Arthur Christmas, the new animated feature from Aardman, the studio famous for its stop-motion pictures such as Chicken Run and the Wallace & Gromit movies, glistens with a sheen that only a truckload of computers can buy. Gone are the slightly clunky characters that quivered through space as though negotiating a tract of land beset by mild tremors. Everything, now, zips past on an aerodynamic cloud, friction-free, with no sense of being touched by a single human hand.

This isn't a lament to lost technology — merely an observation about how closely the studio's story mirrors that of Arthur Christmas, which is about Santa having forsaken his reindeer-driven sleigh for what looks like the spacecraft from Close Encounters of the Third Kind dunked in an intergalactic vat of crimson paint. Santa himself is still human, thankfully, but you can see why his vehicle needed the upgrade. How else is he going to fulfil, over a single, silent night, the wishes of every covetous child on the planet?

The opening stretch is a gem, a precise spoof on how the mad scramble before Christmas has transformed into war. Some 15 years ago, the Arnold Schwarzenegger comedy Jingle All the Way suggested this by having two fathers fighting over a toy in a last-minute shopping spree, as if Christmas was about the child at home and not the one in the manger. And now, this spirit has spread to the North Pole, where Santa's minions function like a crack SWAT team on a mission timed to the split second.

They drop onto rooftops like paratroopers, shimmy down chimneys, evade alarms, employ sophisticated gadgetry (like a nifty nice/naughty meter that scans sleeping children in order to determine their gift-worthiness) and even pull off a nail-biting rescue. Finally we see why time zones were conceived, simply so that these elves could span the world on the night of December 24. And yet, one little girl is missed out, her gift still stuck in the North Pole. Santa's older son Steve, the technocrat responsible for modernising his father's operations, thinks it doesn't matter. But Arthur, the younger son and all heart, decides that it does.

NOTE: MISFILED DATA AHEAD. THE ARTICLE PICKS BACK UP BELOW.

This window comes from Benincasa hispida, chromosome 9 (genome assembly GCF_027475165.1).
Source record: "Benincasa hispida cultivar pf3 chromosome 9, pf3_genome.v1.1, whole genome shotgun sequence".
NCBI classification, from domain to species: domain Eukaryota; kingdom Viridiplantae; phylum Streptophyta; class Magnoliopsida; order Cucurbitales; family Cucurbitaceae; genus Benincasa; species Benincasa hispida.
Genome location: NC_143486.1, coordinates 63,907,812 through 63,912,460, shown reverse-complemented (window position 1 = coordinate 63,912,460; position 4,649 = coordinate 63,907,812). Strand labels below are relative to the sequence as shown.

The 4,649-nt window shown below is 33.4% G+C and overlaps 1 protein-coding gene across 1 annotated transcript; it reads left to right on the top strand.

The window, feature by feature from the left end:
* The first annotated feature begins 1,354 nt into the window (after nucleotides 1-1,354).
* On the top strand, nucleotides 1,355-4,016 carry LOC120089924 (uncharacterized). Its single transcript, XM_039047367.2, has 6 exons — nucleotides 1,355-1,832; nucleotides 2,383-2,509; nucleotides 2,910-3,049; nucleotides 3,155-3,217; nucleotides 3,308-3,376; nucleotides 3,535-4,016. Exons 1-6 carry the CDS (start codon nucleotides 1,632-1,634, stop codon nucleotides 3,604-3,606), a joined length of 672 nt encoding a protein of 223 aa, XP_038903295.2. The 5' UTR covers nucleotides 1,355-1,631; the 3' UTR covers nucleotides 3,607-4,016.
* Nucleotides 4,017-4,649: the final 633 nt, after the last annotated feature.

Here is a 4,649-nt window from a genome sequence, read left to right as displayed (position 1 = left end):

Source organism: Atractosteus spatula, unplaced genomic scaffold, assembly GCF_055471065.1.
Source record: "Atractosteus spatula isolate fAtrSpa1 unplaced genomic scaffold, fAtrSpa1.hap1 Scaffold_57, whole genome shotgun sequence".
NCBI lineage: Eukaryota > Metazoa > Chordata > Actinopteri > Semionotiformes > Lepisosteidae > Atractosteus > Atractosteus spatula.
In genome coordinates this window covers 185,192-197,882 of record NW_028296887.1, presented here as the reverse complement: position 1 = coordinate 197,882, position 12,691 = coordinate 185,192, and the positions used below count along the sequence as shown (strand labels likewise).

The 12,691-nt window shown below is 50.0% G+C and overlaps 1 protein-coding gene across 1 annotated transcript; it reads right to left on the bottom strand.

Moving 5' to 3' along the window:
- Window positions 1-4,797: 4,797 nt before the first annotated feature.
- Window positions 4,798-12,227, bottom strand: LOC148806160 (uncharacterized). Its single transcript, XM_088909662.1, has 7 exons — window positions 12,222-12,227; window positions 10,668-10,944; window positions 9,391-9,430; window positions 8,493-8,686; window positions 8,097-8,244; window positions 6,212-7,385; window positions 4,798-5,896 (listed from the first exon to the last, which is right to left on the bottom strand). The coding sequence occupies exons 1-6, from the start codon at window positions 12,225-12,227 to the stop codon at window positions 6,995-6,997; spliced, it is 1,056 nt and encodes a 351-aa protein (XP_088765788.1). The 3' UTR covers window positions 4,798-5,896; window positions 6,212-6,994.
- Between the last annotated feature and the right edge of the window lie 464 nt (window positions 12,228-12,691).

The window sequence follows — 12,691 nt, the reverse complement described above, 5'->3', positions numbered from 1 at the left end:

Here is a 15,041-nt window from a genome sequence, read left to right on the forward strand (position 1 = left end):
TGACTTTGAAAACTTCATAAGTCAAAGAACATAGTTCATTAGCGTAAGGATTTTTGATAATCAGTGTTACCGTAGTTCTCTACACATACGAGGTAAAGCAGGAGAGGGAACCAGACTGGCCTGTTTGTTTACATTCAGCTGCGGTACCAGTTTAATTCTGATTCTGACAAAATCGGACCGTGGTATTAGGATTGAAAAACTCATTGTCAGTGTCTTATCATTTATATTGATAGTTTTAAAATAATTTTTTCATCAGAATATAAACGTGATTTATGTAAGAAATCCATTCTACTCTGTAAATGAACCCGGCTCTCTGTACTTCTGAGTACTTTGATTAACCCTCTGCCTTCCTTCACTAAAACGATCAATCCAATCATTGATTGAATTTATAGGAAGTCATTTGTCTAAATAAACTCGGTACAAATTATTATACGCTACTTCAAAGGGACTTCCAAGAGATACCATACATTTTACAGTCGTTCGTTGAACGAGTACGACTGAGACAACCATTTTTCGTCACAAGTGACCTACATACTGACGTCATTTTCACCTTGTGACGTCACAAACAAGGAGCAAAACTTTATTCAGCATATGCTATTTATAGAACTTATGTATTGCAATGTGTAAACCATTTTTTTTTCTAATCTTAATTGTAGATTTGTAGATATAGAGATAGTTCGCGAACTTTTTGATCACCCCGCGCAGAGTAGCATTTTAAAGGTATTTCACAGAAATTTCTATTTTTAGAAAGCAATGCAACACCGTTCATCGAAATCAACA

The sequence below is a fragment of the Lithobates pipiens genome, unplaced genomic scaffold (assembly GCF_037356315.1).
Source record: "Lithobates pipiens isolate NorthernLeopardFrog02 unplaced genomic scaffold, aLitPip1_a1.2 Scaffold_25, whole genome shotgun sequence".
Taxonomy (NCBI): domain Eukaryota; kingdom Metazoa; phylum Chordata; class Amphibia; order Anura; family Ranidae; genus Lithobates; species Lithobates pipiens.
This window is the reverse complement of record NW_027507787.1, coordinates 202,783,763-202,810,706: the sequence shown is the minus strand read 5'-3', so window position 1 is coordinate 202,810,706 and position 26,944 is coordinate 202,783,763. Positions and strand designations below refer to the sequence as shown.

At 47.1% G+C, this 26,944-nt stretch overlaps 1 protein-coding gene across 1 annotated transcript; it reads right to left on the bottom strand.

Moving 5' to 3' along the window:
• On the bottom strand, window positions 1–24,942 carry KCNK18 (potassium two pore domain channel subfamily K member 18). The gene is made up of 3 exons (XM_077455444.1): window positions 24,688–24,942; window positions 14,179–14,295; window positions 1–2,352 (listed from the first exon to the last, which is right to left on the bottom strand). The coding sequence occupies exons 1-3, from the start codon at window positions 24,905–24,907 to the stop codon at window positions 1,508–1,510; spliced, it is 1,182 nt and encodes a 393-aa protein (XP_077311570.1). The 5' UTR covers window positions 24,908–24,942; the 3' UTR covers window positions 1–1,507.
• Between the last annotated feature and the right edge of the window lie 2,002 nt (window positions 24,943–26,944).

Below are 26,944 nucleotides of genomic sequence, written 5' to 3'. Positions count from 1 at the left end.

And so, along with his cantankerous grandsanta — namely, the current Santa's father; the film puts forth the view that Santa, like the Phantom, is really the latest male heir in a long line partial to peculiar clothing — Arthur sets forth on the aerial equivalent of a road trip (a sky trip?), sprinkling magic dust on his reindeer to make them airborne. Arthur's subsequent adventures (voiced, among others, by James McAvoy and Hugh Laurie) are diverting enough without being special, though after a while we begin to wish that the characters weren't such threadbare, single-note archetypes — Underachieving Kid Who Needs to Rouse Himself, Wisecracking Sidekick Elder, BFF With an Endearing Quirk, and so forth.

Had the people at Pixar gotten hold of this material, you suspect they may have milked something poignant out of a son eclipsed by the shadow of the most overachieving father of all time. (Even God took a whole week to cover the world.) That's another way Arthur Christmas mirrors the modern version of the holiday in its title — lots of shiny trinkets, but little by way of magic.

Arthur Christmas

Genre: Animated/ fantasy

Director: Sarah Smith

Cast: James McAvoy, Hugh Laurie, Bill Nighy

Storyline: Santa's son has to make a delivery to a little girl before Christmas morning.

Bottomline: Entertaining, if nothing special.